No. You should not mix different API classes of motor oils. Different API classifications are developed using different additive mixing ratios; therefore, the same motor oil manufacturer’s different API grades are not the same. This can build engine slugs in the long run.
Can You Mix Synthetic And Conventional Oil?
Yes. You mix synthetic and conventional oil if both have the same SAE grade and API classification. However, after mixing, it does not give full synthetic oil performance. Therefore always use a single oil type; in an emergency, it is ok to mix motor oils.
Synthetic oils have excellent performance in higher temperatures than conventional motor oils. Because synthetic oils have identical molecules and conventional oils have uneven molecules. Therefore when temperature increases, synthetic oils are slowly thin than conventional oils.
Which Synthetic Motor Oils Are Safe to Mix?
You can mix motor oil brands if the two oils use the same API certification and SAE grade. However, we are not recommended to use mixed oils in the long run. If the two oils do not satisfy the following requirements, mixing is not safe.
- If the base oils are identical, but the performance-boosting additives are different (type and/or quantity), it is also not the perfect mix.
It is not a perfect mix of the two motor oils’ base stocks are different but have identical performance-enhancing additives (type and/or quantity).
- The easiest and most reliable way is to use the oil brand recommended by the car manufacturer or an equivalent brand that meets the car manufacturer’s requirements.
Can You Mix Full Synthetic Oil With Synthetic Blend Oil?
Yes. You can mix full synthetic oil with synthetic blend motor oils. The synthetic blend combination of conventional motor oil with synthetic base stocks. After mixing these two types of engine oils, it may not give the original synthetic oil performance and protection. Because synthetic blend oil already contains petroleum base stock.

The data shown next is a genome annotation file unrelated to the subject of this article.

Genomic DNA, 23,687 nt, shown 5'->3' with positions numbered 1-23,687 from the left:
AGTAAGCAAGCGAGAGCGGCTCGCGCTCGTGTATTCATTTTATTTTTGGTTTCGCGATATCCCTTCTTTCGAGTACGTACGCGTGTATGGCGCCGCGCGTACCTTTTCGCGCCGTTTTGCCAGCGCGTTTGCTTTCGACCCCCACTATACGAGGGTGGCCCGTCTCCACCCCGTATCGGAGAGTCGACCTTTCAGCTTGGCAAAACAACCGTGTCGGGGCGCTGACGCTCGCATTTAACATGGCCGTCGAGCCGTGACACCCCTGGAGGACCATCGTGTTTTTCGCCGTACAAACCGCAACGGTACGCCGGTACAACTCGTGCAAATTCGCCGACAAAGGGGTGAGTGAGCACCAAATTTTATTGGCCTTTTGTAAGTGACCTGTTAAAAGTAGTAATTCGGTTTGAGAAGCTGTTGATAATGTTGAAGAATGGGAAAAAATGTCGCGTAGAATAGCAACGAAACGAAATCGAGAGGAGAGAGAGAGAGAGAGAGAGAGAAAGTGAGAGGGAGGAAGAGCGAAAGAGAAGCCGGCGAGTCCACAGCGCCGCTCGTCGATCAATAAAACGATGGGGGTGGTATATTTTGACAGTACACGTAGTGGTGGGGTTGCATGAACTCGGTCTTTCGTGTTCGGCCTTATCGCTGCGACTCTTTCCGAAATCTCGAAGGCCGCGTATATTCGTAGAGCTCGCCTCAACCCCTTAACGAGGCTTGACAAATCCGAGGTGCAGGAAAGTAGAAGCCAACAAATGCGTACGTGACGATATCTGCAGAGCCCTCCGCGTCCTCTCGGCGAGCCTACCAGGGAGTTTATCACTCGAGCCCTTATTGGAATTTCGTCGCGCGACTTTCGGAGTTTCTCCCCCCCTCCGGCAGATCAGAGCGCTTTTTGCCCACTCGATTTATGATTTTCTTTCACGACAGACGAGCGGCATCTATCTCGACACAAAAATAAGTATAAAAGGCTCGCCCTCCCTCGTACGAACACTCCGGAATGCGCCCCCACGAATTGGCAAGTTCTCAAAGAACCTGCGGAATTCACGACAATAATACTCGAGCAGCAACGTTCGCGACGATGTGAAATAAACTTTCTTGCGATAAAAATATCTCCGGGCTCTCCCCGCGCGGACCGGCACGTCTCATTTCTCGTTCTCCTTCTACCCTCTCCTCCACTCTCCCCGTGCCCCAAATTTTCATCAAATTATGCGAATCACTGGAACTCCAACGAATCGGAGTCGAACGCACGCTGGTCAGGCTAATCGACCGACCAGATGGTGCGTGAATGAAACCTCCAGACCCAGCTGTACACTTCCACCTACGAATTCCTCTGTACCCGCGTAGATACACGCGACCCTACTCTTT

What Happens If You Mix Engine Oil?
Mixing engine oil does not cause any problems in the short run. However, if you continuously use mixed engine oil, it can form slugs on the engine. If your vehicle manufacturer recommends using only synthetic motor oils, never use regular petrol, as it will increase the moving metal parts’ wear and shear.
The engine is the most critical component of a vehicle and requires the proper motor oil to lubricate the engine’s moving metal parts. As a result, when selecting motor oil, you must be extremely careful. There are several motor oil classifications.
Can you mix two different brands of synthetic oil? The straightforward answer is yes. However, mixing different synthetic motor oils is not recommended. Mixing different synthetic oil brands is acceptable as long as the SAE viscosity grades and API service category are the same.
However, there may be differences in additive use to improve performance. Because of the difference in additive components, there may be slight performance differences in the long run when mixing two different oil brands. So at your next motor oil change, use only one type recommended by your vehicle manufacturer.
Furthermore, mixing different grades of synthetic motor oil is not advised. When different viscosity grade oils are mixed, deposits and slugs can form on the crankcase.